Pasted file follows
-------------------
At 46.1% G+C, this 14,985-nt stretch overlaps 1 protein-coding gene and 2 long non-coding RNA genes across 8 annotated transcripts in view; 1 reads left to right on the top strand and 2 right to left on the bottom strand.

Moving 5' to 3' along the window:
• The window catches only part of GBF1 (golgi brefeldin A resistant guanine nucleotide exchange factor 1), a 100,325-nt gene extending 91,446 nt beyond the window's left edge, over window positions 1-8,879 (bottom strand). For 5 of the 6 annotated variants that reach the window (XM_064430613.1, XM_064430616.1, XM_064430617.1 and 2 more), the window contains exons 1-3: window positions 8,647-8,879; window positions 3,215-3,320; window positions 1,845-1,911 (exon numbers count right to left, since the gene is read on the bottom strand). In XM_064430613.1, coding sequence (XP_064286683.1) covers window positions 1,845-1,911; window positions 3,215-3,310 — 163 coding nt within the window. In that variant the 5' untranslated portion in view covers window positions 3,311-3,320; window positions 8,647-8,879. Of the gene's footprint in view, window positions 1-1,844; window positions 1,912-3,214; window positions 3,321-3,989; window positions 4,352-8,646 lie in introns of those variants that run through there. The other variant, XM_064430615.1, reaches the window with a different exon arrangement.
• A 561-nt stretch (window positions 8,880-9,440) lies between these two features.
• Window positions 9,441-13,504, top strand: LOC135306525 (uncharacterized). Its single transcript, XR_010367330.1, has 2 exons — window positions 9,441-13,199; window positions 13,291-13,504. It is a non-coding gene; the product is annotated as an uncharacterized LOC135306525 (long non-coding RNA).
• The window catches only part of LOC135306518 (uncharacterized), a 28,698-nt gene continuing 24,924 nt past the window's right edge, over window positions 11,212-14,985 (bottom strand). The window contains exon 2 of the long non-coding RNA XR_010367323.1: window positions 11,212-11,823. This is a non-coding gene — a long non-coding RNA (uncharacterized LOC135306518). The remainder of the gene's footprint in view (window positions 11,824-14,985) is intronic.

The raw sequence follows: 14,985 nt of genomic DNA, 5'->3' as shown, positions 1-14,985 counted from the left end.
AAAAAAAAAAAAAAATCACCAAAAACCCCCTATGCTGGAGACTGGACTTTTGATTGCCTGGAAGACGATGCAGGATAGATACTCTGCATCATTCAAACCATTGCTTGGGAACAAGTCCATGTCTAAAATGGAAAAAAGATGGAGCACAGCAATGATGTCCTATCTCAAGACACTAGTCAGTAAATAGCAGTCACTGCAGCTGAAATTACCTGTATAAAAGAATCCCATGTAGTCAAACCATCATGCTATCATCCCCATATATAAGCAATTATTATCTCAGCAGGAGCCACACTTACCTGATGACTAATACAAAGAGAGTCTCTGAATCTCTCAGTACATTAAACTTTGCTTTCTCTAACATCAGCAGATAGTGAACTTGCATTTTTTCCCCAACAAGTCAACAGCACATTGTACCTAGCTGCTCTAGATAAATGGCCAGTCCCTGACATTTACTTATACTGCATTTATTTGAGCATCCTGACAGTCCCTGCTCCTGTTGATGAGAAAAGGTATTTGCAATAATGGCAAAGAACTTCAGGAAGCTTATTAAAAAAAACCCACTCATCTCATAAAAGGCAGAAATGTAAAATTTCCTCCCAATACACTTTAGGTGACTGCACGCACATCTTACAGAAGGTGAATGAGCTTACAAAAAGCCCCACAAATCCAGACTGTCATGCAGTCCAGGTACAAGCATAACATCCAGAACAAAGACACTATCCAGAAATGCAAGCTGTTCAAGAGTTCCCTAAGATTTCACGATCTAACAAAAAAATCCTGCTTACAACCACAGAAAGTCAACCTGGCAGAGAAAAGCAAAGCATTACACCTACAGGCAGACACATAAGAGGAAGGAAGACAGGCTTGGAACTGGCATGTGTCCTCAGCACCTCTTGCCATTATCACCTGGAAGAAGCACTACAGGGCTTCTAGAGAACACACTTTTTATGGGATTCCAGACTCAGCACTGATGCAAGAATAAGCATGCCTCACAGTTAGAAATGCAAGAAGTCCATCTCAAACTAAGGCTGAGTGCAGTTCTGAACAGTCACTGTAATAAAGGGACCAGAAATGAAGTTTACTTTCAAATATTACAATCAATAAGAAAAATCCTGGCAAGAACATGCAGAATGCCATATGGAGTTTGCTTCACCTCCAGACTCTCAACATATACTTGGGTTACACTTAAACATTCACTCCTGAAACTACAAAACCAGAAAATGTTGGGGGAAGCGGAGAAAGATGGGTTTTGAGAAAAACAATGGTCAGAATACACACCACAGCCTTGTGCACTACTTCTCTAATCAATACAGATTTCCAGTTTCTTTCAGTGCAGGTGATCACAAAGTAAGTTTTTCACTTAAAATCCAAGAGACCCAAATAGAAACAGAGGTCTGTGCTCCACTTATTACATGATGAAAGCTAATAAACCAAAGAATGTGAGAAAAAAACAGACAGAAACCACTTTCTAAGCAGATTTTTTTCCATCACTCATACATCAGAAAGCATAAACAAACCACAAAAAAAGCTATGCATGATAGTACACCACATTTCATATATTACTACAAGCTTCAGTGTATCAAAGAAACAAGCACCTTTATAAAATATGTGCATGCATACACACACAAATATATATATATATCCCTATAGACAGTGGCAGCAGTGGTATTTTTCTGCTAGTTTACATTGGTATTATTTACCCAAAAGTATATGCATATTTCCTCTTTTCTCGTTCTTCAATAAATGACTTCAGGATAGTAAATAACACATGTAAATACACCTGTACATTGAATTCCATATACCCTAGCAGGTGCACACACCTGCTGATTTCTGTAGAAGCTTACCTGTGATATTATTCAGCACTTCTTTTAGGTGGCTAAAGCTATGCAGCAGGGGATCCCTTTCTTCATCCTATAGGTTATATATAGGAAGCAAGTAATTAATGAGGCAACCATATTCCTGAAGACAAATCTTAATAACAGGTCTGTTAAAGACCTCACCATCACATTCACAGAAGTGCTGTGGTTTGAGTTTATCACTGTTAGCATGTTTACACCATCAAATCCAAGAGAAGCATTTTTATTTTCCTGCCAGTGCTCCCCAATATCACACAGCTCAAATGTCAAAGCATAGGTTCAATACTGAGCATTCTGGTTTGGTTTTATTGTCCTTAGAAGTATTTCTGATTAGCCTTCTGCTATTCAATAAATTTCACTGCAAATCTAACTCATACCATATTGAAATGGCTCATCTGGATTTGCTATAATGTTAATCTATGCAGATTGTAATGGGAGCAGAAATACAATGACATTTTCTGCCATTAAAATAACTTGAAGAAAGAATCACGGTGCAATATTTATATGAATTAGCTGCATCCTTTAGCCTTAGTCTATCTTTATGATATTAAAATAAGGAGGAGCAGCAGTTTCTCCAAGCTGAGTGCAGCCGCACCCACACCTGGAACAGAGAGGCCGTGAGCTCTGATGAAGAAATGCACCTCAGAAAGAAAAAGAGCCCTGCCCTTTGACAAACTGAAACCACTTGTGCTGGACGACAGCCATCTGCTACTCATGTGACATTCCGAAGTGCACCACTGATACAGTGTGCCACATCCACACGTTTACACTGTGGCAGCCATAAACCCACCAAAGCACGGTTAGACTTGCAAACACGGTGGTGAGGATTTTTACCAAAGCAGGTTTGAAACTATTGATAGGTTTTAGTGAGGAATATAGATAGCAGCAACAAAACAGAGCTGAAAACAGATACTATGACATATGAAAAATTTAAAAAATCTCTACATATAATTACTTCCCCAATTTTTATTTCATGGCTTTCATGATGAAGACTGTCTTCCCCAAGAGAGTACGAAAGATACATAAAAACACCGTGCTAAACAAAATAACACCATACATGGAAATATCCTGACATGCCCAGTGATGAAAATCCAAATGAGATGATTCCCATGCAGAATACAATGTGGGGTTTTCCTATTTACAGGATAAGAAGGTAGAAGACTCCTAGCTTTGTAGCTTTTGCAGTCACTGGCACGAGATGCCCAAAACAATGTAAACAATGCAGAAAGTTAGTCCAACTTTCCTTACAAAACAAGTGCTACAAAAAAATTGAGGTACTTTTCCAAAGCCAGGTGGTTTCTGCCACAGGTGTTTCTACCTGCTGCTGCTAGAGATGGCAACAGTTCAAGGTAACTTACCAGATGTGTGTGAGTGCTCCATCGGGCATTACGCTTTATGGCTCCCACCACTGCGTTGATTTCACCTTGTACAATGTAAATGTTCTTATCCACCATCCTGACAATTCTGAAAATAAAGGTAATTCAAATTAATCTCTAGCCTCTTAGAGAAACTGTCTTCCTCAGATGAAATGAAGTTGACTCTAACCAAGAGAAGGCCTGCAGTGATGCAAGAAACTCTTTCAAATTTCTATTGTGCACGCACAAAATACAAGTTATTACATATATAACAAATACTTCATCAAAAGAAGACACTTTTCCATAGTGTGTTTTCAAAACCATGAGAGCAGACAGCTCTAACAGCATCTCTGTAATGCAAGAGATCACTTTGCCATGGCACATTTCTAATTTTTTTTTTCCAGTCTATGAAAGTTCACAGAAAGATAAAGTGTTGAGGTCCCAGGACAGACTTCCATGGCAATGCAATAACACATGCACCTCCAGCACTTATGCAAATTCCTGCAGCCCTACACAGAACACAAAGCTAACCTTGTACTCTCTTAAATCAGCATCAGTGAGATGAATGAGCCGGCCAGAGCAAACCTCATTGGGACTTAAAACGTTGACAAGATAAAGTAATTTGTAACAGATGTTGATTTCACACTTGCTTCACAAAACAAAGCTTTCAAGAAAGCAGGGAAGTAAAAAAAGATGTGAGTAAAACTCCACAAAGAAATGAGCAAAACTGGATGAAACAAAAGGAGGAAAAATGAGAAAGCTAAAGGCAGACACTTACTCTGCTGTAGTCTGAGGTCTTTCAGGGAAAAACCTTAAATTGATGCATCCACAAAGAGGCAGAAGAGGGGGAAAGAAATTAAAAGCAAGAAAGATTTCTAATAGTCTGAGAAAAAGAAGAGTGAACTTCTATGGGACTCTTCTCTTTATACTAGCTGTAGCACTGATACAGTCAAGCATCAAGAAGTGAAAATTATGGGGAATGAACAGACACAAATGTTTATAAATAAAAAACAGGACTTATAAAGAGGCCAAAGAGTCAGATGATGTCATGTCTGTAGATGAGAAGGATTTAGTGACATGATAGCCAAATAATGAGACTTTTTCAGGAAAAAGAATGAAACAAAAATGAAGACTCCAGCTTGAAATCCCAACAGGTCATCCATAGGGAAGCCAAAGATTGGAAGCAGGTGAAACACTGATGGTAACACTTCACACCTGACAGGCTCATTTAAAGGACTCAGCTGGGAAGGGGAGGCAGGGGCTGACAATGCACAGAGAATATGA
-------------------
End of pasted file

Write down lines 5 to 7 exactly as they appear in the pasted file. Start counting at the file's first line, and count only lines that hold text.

• Window positions 9,441-13,504, top strand: LOC135306525 (uncharacterized). Its single transcript, XR_010367330.1, has 2 exons — window positions 9,441-13,199; window positions 13,291-13,504. It is a non-coding gene; the product is annotated as an uncharacterized LOC135306525 (long non-coding RNA).
• The window catches only part of LOC135306518 (uncharacterized), a 28,698-nt gene continuing 24,924 nt past the window's right edge, over window positions 11,212-14,985 (bottom strand). The window contains exon 2 of the long non-coding RNA XR_010367323.1: window positions 11,212-11,823. This is a non-coding gene — a long non-coding RNA (uncharacterized LOC135306518). The remainder of the gene's footprint in view (window positions 11,824-14,985) is intronic.

The raw sequence follows: 14,985 nt of genomic DNA, 5'->3' as shown, positions 1-14,985 counted from the left end.